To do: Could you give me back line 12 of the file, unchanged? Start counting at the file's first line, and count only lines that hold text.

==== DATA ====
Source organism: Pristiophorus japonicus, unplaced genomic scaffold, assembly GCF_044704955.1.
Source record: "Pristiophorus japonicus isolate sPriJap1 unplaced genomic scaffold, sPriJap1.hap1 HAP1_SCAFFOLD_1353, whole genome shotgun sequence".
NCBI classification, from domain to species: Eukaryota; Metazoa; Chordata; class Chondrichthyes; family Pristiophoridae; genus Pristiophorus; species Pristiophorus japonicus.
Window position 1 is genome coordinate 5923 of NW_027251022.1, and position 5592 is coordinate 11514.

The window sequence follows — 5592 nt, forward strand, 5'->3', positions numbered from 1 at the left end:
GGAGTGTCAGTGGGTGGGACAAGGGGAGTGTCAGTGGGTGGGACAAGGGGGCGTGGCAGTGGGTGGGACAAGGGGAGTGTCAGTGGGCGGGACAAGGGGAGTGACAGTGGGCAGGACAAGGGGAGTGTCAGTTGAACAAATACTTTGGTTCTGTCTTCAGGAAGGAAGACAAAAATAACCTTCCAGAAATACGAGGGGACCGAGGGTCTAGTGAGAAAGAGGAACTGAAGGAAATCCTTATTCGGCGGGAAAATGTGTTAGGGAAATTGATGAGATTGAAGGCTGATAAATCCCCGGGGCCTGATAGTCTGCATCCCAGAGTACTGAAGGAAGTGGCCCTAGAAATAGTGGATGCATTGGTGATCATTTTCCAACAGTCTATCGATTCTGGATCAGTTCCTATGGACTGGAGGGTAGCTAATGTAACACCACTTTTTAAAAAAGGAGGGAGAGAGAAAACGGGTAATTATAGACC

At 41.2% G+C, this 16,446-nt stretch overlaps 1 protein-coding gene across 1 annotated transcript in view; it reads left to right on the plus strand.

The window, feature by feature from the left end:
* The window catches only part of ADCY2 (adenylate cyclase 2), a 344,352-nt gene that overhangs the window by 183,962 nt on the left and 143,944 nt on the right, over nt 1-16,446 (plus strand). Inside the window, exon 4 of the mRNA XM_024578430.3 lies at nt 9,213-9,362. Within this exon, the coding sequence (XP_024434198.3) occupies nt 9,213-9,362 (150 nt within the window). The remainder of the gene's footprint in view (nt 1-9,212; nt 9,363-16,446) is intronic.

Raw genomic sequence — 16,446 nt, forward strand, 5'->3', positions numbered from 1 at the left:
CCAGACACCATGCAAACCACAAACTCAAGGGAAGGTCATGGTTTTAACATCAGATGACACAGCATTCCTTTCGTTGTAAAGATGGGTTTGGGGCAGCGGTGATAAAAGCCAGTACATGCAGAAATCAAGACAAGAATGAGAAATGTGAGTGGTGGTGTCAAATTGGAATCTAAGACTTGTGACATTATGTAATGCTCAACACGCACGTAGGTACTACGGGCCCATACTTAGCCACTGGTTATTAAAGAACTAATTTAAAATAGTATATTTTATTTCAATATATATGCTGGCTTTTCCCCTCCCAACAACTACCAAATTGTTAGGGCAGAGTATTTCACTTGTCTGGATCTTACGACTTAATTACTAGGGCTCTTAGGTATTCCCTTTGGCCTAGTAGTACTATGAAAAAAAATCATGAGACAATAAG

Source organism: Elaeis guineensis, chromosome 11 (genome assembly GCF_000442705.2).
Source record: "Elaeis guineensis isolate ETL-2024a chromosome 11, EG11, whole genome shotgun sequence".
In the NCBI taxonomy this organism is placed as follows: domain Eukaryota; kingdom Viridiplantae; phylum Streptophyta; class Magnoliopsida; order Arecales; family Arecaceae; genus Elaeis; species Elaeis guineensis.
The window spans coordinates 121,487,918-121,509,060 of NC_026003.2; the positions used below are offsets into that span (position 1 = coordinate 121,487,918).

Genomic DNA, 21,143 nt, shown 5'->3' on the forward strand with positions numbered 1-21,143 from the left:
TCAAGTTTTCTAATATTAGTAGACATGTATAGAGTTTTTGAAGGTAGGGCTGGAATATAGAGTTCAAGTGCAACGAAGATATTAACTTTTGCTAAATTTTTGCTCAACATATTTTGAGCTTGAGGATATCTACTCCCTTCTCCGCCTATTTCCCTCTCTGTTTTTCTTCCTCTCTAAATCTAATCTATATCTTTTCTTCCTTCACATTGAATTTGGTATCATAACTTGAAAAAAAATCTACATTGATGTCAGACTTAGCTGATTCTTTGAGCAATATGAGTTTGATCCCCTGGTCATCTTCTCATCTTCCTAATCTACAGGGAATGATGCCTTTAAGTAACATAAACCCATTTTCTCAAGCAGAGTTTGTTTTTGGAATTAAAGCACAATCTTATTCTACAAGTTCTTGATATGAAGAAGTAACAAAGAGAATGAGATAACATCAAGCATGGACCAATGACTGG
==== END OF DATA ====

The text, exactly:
Source organism: Elaeis guineensis, chromosome 11 (genome assembly GCF_000442705.2).